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  #11  
Old 01-17-2012
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Quote:
Originally Posted by tommays View Post
It is a bit of a bitch to know when rod is at the end of its service life BUT NAVTEC has a good guide about the service life of rod and wire

Probem with rod is that it is hard to look at the heads as they are the weak link and hidden in fitting
Thanks for the reply, I've come to that conclusion as well.
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  #12  
Old 01-17-2012
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Quote:
Originally Posted by gadangit View Post
I am comparing two sister 39' boats for purchase and could use some input.
....
My intended use is for long term cruising with plenty of foreign ports of call.
.....

Chris
Nothing wrong with tapered masts and rod rigging, but given your intended use, are either of these boats prepped and equipped for that purpose?

When buying a boat you can save a big bundle of money if you only consider boats whose current owners have equipped them for your intended use, i.e. if looking for long term cruising, dont even think about a boat prepped as a race boat or a coastal cruiser.

Re-purposing a boat will coast a bundle, in addition to the updates and repairs you are likely to need to do anyway with a new ownership.

Regardless of the mast type, and starting only with a blue-water design, I would think you want a boat equipped with a windvane, ssb radio, extra tanks, extra anchors with chain rodes, windlass, storm sails, inner forestay, etc... Adding this gear to a standard boat will run you tens of thousands of money otherwise needed for upgrades and repairs.

If you have already targeted you boats in this manner, then I would think either mast OK.
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  #13  
Old 01-17-2012
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gadangit, i was being sarcastic. you got to take me with a block of salt. i generaly inject a dose of that to stimulate debate. the reality is, i want to know as well. i have a tapered fractional rig too. at no time did i ever feel as though my rig was going to fail, even when the rail was under water as i was doing 360 degree dough nuts! but i do want to know never the less.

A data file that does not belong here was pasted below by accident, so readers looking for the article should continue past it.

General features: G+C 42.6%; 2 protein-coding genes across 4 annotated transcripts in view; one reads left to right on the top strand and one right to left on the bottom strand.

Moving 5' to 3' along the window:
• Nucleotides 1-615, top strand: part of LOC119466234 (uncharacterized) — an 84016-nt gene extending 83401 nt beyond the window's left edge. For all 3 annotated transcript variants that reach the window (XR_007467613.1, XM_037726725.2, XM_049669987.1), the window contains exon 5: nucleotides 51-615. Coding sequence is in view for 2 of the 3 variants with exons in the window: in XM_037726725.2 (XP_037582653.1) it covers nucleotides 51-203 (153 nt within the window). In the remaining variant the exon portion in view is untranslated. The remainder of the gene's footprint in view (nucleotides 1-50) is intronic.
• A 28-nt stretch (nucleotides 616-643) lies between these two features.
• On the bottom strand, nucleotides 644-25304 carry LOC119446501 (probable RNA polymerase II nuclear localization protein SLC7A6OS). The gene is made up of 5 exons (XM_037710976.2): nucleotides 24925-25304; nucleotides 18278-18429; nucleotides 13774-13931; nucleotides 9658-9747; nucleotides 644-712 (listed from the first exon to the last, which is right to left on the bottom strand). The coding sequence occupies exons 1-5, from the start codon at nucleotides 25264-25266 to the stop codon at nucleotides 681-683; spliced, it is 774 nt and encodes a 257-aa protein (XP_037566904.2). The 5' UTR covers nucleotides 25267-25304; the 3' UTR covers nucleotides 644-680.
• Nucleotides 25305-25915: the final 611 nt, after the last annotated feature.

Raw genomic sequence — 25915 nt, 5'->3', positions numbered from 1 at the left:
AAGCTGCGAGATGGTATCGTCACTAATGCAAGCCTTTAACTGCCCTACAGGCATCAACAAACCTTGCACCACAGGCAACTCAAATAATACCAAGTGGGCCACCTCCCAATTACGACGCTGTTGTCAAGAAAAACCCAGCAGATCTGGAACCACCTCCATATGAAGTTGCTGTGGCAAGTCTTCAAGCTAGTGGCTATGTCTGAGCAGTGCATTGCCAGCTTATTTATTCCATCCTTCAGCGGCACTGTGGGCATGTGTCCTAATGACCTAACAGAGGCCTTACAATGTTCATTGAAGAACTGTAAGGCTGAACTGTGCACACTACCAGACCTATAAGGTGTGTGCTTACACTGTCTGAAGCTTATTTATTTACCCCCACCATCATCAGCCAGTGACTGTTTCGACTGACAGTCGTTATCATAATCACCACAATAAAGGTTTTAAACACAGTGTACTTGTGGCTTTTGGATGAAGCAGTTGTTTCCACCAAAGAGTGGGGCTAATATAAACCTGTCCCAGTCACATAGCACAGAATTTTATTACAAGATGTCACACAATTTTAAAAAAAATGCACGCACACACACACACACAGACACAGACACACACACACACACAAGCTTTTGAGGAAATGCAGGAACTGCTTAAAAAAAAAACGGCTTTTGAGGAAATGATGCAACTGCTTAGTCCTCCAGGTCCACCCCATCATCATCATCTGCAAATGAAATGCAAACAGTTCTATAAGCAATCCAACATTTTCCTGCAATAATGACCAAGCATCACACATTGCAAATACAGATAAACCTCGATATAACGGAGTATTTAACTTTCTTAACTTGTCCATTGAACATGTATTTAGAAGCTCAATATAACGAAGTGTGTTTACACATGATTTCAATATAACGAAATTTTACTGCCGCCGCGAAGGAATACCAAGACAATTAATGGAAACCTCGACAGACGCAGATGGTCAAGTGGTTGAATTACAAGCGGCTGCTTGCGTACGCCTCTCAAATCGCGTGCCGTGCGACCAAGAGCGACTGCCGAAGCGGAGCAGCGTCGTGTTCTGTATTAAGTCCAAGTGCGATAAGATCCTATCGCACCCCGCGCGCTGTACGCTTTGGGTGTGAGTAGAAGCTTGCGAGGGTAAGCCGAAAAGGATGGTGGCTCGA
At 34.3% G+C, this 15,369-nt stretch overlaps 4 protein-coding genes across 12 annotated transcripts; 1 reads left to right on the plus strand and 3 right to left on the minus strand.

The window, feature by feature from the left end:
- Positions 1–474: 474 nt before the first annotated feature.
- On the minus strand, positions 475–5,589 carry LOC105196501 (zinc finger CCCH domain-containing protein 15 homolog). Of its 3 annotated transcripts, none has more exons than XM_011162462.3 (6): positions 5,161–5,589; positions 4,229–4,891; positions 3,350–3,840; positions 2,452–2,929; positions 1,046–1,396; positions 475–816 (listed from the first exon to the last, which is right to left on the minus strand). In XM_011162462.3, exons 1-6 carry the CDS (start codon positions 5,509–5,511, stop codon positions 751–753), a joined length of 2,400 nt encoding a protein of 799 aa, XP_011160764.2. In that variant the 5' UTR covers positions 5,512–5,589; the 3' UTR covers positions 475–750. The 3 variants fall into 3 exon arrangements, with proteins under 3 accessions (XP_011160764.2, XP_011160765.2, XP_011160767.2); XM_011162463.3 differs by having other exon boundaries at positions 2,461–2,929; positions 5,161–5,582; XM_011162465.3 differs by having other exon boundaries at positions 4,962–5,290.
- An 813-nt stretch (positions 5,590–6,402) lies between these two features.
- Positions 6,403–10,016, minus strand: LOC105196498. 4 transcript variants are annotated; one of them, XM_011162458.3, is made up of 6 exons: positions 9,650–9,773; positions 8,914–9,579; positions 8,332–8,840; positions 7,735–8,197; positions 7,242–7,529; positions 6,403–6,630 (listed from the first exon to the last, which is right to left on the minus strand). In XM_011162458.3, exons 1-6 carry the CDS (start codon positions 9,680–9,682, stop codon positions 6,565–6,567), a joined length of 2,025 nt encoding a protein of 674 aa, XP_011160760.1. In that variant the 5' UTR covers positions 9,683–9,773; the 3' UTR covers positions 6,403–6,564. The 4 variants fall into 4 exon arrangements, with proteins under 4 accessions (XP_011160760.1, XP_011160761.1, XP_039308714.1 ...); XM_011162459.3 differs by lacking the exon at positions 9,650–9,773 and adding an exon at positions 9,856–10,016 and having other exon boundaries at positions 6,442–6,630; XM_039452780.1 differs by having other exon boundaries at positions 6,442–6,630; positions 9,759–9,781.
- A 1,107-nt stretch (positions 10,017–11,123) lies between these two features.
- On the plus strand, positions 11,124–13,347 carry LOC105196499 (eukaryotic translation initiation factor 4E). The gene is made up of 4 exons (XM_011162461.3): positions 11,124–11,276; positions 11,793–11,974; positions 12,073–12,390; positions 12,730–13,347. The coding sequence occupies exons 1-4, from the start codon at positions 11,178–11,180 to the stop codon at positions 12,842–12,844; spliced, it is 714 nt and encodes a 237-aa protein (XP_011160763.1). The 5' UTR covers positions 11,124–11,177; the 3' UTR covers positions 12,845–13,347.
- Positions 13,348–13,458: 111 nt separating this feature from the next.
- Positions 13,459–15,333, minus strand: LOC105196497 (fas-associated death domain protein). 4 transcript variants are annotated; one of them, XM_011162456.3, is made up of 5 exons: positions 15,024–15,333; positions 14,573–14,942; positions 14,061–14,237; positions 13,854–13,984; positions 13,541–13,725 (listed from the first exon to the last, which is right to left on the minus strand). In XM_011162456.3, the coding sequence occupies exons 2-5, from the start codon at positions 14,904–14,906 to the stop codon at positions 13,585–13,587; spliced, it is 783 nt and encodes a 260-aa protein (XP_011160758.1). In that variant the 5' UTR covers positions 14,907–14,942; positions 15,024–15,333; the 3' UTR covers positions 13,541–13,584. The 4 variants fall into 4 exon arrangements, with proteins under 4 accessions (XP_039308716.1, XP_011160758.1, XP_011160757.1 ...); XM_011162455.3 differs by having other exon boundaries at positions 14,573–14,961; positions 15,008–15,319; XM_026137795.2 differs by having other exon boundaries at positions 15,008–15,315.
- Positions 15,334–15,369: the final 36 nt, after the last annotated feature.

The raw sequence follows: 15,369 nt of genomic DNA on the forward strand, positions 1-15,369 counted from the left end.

very good question sir.
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Old 01-17-2012
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Nothing wrong with a tapered mast - it's more expensive to produce but properly done reduces weight and rolling moment aloft.. but probably not to any degree that would be significant to a non-racing cruiser.

Rod rigging is fine, low windage, clean, and low stretch but the issue (esp tropical cruising) is, I believe, the inability to monitor it's condition and preempt failures. Wire can be repaired DIY with the right spares and the right fittings - something you could never do in a remote cruising location or at sea with rod.

The OP is probably wise to switch away from rod rigging that has some miles on it... but if the boat is otherwise appropriate (difficult to guess given the limited info) whether or not the mast is tapered is likely a non-issue.
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A tapered mast will (typically) be able to be better in heavy air, because the spar will react more when backstay tension is applied - opening up top of mainsail leech and tensioning forestay.

A tapered mast also looks better (purely subjective).

The windage difference is nil, but the weight aloft might be 25-75 lbs depending on the spars being compared


Rod rigging is usually though to be better since it lasts longer than wire. However, in an older boat one would really really really really need to inspect the rods. Wire rigging shows it age relatively obviously, whereas rod rigging requires a more careful inspection.
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what are we looking for on rod rigging?
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itty bitty cracks especially at the ends - but don't try this at home - use an expert.


here is a decent overview

http://www.americanriggingsupply.com...0Guidlines.pdf

Last edited by WDS123; 01-17-2012 at 11:04 AM.
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The problem with long term and long distance cruising is metal fatigue, especially when the rig tension exceeds 30% ultimate tensile strength of the wire.